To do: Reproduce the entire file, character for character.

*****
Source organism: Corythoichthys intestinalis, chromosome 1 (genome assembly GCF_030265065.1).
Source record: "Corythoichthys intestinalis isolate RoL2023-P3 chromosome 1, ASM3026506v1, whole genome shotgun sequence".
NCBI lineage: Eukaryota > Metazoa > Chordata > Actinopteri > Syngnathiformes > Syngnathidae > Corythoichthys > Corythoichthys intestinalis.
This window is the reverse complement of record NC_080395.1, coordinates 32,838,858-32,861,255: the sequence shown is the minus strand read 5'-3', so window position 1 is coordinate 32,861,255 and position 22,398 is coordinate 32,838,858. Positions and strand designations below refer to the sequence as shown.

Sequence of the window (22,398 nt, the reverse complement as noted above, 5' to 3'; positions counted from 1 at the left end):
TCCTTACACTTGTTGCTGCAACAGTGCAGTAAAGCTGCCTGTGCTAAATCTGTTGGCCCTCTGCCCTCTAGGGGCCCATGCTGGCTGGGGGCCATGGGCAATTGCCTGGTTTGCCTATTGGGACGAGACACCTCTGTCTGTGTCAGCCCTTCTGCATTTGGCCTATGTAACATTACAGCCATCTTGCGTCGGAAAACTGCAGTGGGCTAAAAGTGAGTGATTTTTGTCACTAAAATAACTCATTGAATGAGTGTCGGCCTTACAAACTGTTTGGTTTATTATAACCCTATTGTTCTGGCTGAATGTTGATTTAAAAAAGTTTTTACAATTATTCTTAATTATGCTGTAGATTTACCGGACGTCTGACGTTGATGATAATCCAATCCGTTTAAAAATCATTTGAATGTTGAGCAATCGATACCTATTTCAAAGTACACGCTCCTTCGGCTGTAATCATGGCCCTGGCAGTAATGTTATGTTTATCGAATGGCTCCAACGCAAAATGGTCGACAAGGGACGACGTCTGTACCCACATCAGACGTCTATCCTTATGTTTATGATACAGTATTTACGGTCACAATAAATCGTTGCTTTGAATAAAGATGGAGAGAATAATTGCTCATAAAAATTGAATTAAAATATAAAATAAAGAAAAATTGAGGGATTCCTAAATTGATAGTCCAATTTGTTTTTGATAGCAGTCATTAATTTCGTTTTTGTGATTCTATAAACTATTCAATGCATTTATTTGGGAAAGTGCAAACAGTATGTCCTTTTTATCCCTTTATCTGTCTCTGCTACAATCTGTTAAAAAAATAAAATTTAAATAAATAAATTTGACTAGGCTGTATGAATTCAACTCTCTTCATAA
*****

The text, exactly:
Source organism: Corythoichthys intestinalis, chromosome 1 (genome assembly GCF_030265065.1).
Source record: "Corythoichthys intestinalis isolate RoL2023-P3 chromosome 1, ASM3026506v1, whole genome shotgun sequence".
NCBI lineage: Eukaryota > Metazoa > Chordata > Actinopteri > Syngnathiformes > Syngnathidae > Corythoichthys > Corythoichthys intestinalis.
This window is the reverse complement of record NC_080395.1, coordinates 32,838,858-32,861,255: the sequence shown is the minus strand read 5'-3', so window position 1 is coordinate 32,861,255 and position 22,398 is coordinate 32,838,858. Positions and strand designations below refer to the sequence as shown.

Sequence of the window (22,398 nt, the reverse complement as noted above, 5' to 3'; positions counted from 1 at the left end):
TCCTTACACTTGTTGCTGCAACAGTGCAGTAAAGCTGCCTGTGCTAAATCTGTTGGCCCTCTGCCCTCTAGGGGCCCATGCTGGCTGGGGGCCATGGGCAATTGCCTGGTTTGCCTATTGGGACGAGACACCTCTGTCTGTGTCAGCCCTTCTGCATTTGGCCTATGTAACATTACAGCCATCTTGCGTCGGAAAACTGCAGTGGGCTAAAAGTGAGTGATTTTTGTCACTAAAATAACTCATTGAATGAGTGTCGGCCTTACAAACTGTTTGGTTTATTATAACCCTATTGTTCTGGCTGAATGTTGATTTAAAAAAGTTTTTACAATTATTCTTAATTATGCTGTAGATTTACCGGACGTCTGACGTTGATGATAATCCAATCCGTTTAAAAATCATTTGAATGTTGAGCAATCGATACCTATTTCAAAGTACACGCTCCTTCGGCTGTAATCATGGCCCTGGCAGTAATGTTATGTTTATCGAATGGCTCCAACGCAAAATGGTCGACAAGGGACGACGTCTGTACCCACATCAGACGTCTATCCTTATGTTTATGATACAGTATTTACGGTCACAATAAATCGTTGCTTTGAATAAAGATGGAGAGAATAATTGCTCATAAAAATTGAATTAAAATATAAAATAAAGAAAAATTGAGGGATTCCTAAATTGATAGTCCAATTTGTTTTTGATAGCAGTCATTAATTTCGTTTTTGTGATTCTATAAACTATTCAATGCATTTATTTGGGAAAGTGCAAACAGTATGTCCTTTTTATCCCTTTATCTGTCTCTGCTACAATCTGTTAAAAAAATAAAATTTAAATAAATAAATTTGACTAGGCTGTATGAATTCAACTCTCTTCATAA